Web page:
Answering Common Questions About Canadian Money: Part 1
Money is something that is part of everyone’s life. For some people, it is purely utilitarian: A necessity needed to conduct daily activities and fulfill basic needs and occasional wants. Other people take a specific interest in collecting coins or Canadian paper money with some significance and value.
Have you ever wondered about where the money comes from and why it looks the way it does? If so, you are not alone. Here is the first part of a two-part series in which we answer common questions that people ask about Canadian money.
What Is Money?
In the days before there was money, people bartered for the things they needed by trading things that they already had. This system was inefficient for many reasons. It was difficult for people to agree on the value of a given product, meaning that it could be difficult to negotiate a trade that was fair to both parties. Also, it was cumbersome to have to carry or pull the goods that you wanted to trade, which could be large, heavy, or otherwise awkward, to the market when you were in need of new supplies.
Money is a tool that makes trading for things much easier. It is portable, meaning that it is easy to take with you when you go shopping. Most importantly, it has an agreed-upon value. No matter where you go in Canada, a loonie is always worth one dollar, a toonie is always worth two dollars, and so on.
Who Is Responsible for Producing Canadian Money?
There are two organizations that produce Canadian money. Canada paper money is printed by the Canadian Banknote Company based on designs from the Bank of Canada. The Royal Canadian Mint is solely responsible for producing all our coins. It has a facility in Winnipeg for circulation coins and one in Ottawa for collectible coins.
Why Are Canadian Coins Different Sizes and Banknotes Different Colours?
The variations of coin sizes and banknote colours both serve the same purpose: to help people tell different denominations apart. It would be awkward and embarrassing to mistake a five-dollar bill for a $50 bill, or vice versa, but that is less likely because they are different colours and you can tell the difference just by glancing at them. Different-sized coins allow you to tell the denomination of the coin by touch without even looking. Generally speaking, the larger the coin, the greater the denomination, with the exception of the nickel and dime, the latter of which is smaller than the former.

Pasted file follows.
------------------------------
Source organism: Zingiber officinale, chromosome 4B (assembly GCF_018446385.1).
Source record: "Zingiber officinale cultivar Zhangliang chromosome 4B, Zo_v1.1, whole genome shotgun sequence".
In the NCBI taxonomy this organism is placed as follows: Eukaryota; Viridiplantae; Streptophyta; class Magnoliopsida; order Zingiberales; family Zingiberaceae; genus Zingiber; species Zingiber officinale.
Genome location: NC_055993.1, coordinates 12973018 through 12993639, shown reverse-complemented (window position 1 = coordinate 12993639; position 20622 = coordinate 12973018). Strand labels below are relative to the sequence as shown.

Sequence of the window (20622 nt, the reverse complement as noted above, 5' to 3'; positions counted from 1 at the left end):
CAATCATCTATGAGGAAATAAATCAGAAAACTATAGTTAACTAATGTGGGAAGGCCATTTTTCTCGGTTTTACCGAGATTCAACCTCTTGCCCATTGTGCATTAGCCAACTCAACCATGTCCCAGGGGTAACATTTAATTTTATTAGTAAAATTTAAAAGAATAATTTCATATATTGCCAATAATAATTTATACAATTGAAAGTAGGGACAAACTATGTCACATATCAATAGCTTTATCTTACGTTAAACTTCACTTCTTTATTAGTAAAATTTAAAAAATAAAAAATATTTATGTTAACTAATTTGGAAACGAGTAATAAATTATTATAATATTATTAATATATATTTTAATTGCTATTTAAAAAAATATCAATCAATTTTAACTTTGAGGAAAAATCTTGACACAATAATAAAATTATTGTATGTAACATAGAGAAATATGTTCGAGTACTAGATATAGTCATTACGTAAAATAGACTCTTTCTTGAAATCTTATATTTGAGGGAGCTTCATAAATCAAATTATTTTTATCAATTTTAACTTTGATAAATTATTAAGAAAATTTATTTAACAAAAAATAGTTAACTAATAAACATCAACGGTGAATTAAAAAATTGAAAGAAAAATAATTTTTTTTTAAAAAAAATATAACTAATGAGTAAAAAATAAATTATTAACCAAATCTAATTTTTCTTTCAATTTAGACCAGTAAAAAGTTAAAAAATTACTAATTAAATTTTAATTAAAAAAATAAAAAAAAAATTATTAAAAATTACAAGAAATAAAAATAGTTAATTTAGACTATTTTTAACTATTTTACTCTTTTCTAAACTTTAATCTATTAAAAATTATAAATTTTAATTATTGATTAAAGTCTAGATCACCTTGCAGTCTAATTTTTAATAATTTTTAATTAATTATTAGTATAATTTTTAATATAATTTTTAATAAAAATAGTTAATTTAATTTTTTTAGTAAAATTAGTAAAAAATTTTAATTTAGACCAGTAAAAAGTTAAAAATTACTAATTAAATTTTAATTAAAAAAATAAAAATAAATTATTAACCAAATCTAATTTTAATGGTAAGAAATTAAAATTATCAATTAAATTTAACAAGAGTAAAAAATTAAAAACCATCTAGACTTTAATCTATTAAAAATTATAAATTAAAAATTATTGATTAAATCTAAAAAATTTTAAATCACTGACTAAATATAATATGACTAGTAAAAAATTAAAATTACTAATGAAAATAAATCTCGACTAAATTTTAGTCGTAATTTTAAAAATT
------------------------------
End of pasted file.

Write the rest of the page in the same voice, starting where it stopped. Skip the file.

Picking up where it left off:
Why is the Newest Banknote Design Horizontal?
In the past, all Canada paper money was horizontally oriented. However, after seeing vertical banknotes from countries such as Israel, Switzerland, and Venezuela, it was determined that there is more space for the portrait when the orientation is vertical. The first Canadian banknote to be vertically oriented was the Viola Desmond $10 note released in 2018, but eventually, all the banknotes will follow suit.
Are Special Coins Worth More Money?
Generally speaking, Canadian coins are not worth any more than their face value. However, there are some exceptions. However, there are some exceptions. The rarer a coin is, and the better its condition, the more valuable it will be. So a nickel from a low-mintage year, 1925, that was never circulated could be worth $2000.
The RCM also produces special commemorative coins intended for collection rather than circulation. These typically honour important people and events in Canadian history or the multicultural influences that make Canada such a rich, vibrant place to live. These commemorative coins have a face value, but their actual worth is often much greater, due to their low mintage and precious metals content.
Colonial Acres sells collectable Canadian coins, paper money, world coins, and more. Visit us in store or online and be sure to check out our unique deals where new products are added every Sunday.